1/2 jigger [30 ml] vermouth / 1/2 jigger [30 ml] gin / 1 d Abbott‘s bitters, 1 d orange bitters / 1 d sugar syrup / lemon zest (stirred). (Martinez Cocktail)

[1914 Mahoney: New Bartender’s Guide]*
1/2 wine-glass [30 ml] vermouth / 1/2 wine-glass [30 ml] gin / 3 d Angostura bitters / 2 d sugar syrup. Garnish: lemon zest. (Manhattan Cocktail)

Conclusion: A Sweet Plain Martinez Cocktail consists of vermouth and gin. Italian vermouth is predominantly used, frequently also French. Predominantly (Dry) Gin is used, rarely Old Tom Gin. Very often vermouth and gin are used in the same proportion, frequently the vermouth is present in one and a half times the amount, sometimes in double the amount. Sugar syrup and bitters are also used. Angostura Bitters are predominantly used, rarely Abbott’s Bitters, Orange Bitters, Peychaud’s Bitters or Caroni Bitters. A lemon zest is frequently stirred in. Sometimes it is garnished, then with lemon zest or cherry.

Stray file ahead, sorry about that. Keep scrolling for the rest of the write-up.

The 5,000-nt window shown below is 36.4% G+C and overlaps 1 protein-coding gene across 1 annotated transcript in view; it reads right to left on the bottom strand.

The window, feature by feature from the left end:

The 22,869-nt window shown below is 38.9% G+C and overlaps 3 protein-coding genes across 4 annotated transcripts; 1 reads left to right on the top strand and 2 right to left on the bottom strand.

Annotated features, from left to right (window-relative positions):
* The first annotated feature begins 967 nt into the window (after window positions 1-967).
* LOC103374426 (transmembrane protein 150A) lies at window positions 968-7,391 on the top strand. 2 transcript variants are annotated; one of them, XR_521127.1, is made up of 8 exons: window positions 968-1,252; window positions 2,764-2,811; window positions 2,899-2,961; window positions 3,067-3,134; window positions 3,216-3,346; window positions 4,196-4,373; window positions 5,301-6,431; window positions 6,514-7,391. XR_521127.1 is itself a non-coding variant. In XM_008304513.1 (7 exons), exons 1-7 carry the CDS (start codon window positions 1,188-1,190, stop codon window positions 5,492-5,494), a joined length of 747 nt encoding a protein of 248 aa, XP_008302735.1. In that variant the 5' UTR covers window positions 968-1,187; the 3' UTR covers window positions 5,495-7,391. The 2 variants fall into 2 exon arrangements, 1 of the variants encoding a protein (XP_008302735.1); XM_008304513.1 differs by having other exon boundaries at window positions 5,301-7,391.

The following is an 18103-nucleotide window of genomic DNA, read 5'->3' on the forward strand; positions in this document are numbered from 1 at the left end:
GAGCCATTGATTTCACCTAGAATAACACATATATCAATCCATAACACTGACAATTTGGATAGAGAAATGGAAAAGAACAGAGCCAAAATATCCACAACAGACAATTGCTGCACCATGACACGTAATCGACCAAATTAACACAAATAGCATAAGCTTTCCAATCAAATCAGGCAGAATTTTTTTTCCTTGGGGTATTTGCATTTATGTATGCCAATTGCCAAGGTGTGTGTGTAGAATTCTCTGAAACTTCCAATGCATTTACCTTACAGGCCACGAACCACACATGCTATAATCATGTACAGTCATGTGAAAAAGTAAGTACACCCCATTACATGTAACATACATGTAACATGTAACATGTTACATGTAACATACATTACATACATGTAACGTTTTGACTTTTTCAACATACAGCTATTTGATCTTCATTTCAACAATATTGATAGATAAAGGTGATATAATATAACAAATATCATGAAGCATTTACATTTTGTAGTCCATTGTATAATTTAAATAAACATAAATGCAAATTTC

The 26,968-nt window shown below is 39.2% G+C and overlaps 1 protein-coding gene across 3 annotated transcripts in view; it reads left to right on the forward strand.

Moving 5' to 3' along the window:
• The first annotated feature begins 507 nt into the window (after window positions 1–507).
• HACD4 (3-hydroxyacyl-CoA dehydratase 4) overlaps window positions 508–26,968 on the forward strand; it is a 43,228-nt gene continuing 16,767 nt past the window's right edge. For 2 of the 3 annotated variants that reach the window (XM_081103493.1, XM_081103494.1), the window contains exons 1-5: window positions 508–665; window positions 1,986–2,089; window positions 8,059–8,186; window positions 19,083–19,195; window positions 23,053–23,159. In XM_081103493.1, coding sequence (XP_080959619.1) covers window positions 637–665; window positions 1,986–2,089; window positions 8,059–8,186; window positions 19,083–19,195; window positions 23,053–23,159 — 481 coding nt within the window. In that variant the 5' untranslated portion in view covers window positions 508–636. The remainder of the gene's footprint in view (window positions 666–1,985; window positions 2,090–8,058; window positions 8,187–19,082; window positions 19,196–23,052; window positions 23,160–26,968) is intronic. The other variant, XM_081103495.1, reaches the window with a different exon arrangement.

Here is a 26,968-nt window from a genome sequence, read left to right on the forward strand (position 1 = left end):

Sweet Plain Martinez Cocktail = vermouth + Dry Gin + bitters + sugar syrup (+ stirred lemon zest) (+ garnish: lemon zest, cherry)

Sweet Fancy Martinez Cocktail

[1887 Thomas: The Bar-Tender’s Guide]
1 wine-glass [60 ml] vermouth / 1 pony [30 ml] Old Tom Gin / 1 d Boker‘s bitters / 2 d sugar syrup / 2 d maraschino. Garnish: 1/4 lemon zest. (Martinez Cocktail)

[1888 Lamore: The Bartender]
1 wine-glass [60 ml] vermouth / 1 pony [30 ml] Old Tom Gin / 1 d Boker’s bitters / 2 d sugar syrup / 2 d maraschino. Garnish: 1/4 lemon wheel. (Martinez Cocktail)

[1912 Paul: American and Other Iced Drinks]
1 wine-glass [60 ml] vermouth / 1 pony [30 ml] Old Tom Gin / 1 d Boker‘s bitters / 2 d sugar syrup / 2 d maraschino. Garnish: lemon wheel. (Martinez Cocktail)

Conclusion: A Sweet Fancy Martinez cocktail consists of Italian vermouth and Old Tom gin. The vermouth content is doubled compared to the Old Tom Gin. Sugar syrup and Boker’s Bitters are added, and Maraschino makes it fancy. It is garnished with a slice of lemon.

Sweet Fancy Martinez Cocktail = Italian vermouth + Old Tom Gin + bitters + sugar syrup + maraschino + Garnish: lemon wheel.

Dry Fancy Martinez Cocktail